Vets experiencing a rebirth in good old NFL playoffs Analysis

January 14, 1991|By Ken Murray | Ken Murray,Evening Sun Staff

The Los Angeles Raiders' last gasp of real glory came on Jan. 22, 1984. The place was Tampa, Fla., the setting was Super Bowl XVIII and the coronation was a 38-9 whipping of the Washington Redskins.

Marcus Allen won the MVP award by rushing for 191 yards, and a linebacker named Jack Squirek claimed his 15 minutes of fame just before halftime with the easiest touchdown in Super Bowl annals.

Will history repeat itself? Are the Raiders going back when the Super Bowl revisits Tampa in two weeks? Will destiny and deja vu be dressed in silver and black next Sunday when the Raiders invade Buffalo for the AFC championship game?

Inquiring minds wanted to know after Allen rushed for 140 yards and the Raiders extinguished the Cincinnati Bengals 20-10 yesterday in the L.A. Coliseum.

This was a weekend that ran true to form in the NFL. The divisional playoff round was dominated by the favorites. There were no upsets, but there were a few recurring themes.

In the NFC, the San Francisco 49ers rejected the Redskins 28-10 on Saturday and the New York Giants smoked the Chicago Bears 31-3 yesterday. Question: Which team was warming up for the annual Super Bowl blowout? Answer: Watch Sunday when they play for NFC bragging rights.

In the AFC, the Bills froze out Dan Marino's magnificent obsession and outscored the Miami Dolphins, 44-34, on Rich Stadium's snow-covered tundra Saturday. No wonder. Don Shula didn't even look like Don Shula in that aqua parka. Next, the Raiders from sunny California will try to survive frigid upstate New York.

Themes?

How about the Old Geezers Club? All the winners had one this weekend. Old as in football age, anyway. The Raiders' Allen, who seemingly has been around forever, turns 31 in March and is in his ninth NFL season. He was clutch when the Raiders lost Bo Jackson to a strained right hip early in the second half. He finished strong with runs of 20 and 18 yards on the field-goal drive that iced the game in the fourth quarter.

There was the Giants' Ottis Anderson, a 33-year-old, 12-year veteran who saw expanded duty against the Bears after rookie Rodney Hampton broke his left leg in the second quarter. Ottis, who will have to carry the running game from here on out, responded with 80 yards on 21 carries.

Then there was Buffalo's James Lofton, a 13-year vet. A relic as a 34-year-old wide receiver, Lofton ravaged the Dolphins'

secondary with seven catches for 149 yards and a touchdown.

And finally there was San Francisco quarterback Joe Montana, a youthful 34. The 49ers' 12-year veteran was a picture of cool efficiency contrasted against Mark Rypien's wretched excess. Although Rypien passed for 361 yards and the Redskins rolled up 441 total yards (to the 49ers' 338), Montana struck for three consecutive touchdown drives in the first half. He finished with 274 yards and two touchdown passes.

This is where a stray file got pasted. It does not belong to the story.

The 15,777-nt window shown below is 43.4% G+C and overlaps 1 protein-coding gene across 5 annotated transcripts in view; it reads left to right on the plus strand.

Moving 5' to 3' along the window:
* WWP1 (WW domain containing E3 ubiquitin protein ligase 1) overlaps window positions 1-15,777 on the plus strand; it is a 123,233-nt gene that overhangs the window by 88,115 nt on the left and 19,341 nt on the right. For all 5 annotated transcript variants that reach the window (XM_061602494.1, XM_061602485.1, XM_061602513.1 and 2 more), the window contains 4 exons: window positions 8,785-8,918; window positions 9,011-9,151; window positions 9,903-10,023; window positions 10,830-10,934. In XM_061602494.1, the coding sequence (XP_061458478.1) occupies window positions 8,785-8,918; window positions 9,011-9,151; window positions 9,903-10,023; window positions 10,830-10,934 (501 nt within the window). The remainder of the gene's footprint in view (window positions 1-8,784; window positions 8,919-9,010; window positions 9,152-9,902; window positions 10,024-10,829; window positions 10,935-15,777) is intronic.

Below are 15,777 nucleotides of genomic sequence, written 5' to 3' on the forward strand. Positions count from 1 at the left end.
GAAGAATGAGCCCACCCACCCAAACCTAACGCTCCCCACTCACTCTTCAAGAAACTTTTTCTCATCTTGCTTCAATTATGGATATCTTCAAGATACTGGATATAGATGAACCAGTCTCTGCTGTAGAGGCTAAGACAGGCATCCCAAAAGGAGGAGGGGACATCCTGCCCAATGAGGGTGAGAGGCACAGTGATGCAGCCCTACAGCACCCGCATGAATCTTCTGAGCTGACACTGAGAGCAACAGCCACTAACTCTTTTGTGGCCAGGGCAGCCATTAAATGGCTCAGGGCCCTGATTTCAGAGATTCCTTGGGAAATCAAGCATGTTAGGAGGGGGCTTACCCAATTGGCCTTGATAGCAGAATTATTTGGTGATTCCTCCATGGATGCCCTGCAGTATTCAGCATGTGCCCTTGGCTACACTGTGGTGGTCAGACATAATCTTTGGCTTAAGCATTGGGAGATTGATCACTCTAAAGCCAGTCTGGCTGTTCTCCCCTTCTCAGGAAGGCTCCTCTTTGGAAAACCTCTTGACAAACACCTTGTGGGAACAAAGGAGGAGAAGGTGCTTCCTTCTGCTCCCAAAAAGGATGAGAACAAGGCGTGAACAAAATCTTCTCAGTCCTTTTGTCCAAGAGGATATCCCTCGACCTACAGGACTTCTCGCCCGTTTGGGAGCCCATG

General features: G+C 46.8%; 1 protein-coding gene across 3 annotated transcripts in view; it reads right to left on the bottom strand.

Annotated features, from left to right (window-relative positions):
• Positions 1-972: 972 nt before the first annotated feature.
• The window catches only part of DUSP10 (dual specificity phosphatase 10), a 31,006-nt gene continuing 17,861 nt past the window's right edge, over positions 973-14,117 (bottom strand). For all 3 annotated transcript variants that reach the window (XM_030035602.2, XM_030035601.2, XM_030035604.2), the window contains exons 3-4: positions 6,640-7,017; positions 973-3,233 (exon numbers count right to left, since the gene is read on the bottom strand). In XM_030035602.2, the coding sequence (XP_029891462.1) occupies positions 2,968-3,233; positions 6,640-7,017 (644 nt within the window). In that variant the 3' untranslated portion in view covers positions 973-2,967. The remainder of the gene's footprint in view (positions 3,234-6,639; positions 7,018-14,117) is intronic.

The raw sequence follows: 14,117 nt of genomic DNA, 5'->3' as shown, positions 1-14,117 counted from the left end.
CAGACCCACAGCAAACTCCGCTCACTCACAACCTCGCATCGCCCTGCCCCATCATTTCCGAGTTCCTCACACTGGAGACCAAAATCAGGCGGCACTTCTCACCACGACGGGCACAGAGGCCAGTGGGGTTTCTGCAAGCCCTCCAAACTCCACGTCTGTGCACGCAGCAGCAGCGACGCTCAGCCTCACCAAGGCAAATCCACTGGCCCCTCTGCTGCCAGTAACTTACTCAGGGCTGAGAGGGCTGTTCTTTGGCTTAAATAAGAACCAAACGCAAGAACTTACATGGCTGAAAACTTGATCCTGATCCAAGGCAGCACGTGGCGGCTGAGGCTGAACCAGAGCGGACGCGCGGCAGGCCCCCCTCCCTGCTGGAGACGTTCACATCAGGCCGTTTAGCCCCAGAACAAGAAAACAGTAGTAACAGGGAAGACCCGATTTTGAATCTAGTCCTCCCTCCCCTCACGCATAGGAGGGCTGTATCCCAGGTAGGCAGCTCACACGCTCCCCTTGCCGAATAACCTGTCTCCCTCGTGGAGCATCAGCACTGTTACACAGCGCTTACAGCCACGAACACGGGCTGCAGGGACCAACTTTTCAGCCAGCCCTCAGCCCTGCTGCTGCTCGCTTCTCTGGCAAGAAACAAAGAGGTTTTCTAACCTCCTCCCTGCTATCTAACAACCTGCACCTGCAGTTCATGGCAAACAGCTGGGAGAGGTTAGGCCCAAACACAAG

What the Old Geezers Club suggests, of course, is that experienced leadership will go a long way in the postseason.

Another theme that materialized was the matter of revenge. It promises to smother both championship games this week.

The Giants want to avenge a 7-3 loss to the 49ers in San Francisco on Dec. 3. That was when 49ers safety Ronnie Lott got in quarterback Phil Simms' face with an unflattering remark after a goal-line stand in the fourth quarter.

Simms won't play this time, though. He's out with a badly sprained ankle, not likely to return this season. Which raises a curious possibility. Suppose his replacement, longtime backup Jeff Hostetler, can do what Phil couldn't last Dec. 3 and beats the 49ers. If he does, does that mean Simms, a former Super Bowl hero himself, is out of a job?

Hostetler handled himself commendably in his first playoff start yesterday. He threw for two touchdowns and ran for another. It is Hostetler's scrambling, more than his passing, that concerns the 49ers. Simms was no threat to leave the pocket.

The Raiders are looking for a cup of the same revenge stew in Buffalo. They blew a 10-point, fourth-quarter lead against the Bills on Oct. 7 en route to a 38-24 defeat. It did not go down well. Besides, they didn't have Jackson at the time.

Now, it is possible they may not have him again. Or, at least, Bo may be limited by the effects of Kevin Walker's tackle at the end of a 34-yard run yesterday. But they do have Allen, who rushed for 71 yards that game.

Allen helped give the Raiders a 24-14 lead. But the Bills erupted for 24 points in a six-minute span. The big plays in the comeback were a 38-yard touchdown run by cornerback James Williams after Steve Tasker blocked a Raiders punt, and a 49-yard TD run by cornerback Nate Odomes after stealing the ball from receiver Willie Gault.

Whether the Raiders can solve the Bills' raging offense is another large issue. Quarterback Jim Kelly returned from a three-week, injury-forced absence and not coincidentally, Buffalo scored on eight of its first nine possessions.

The NFL's top-rated passer this season, Kelly threw for 339 yards and three touchdowns. In the snow. In Bills' weather. That's why the Bills like their chances this time around.

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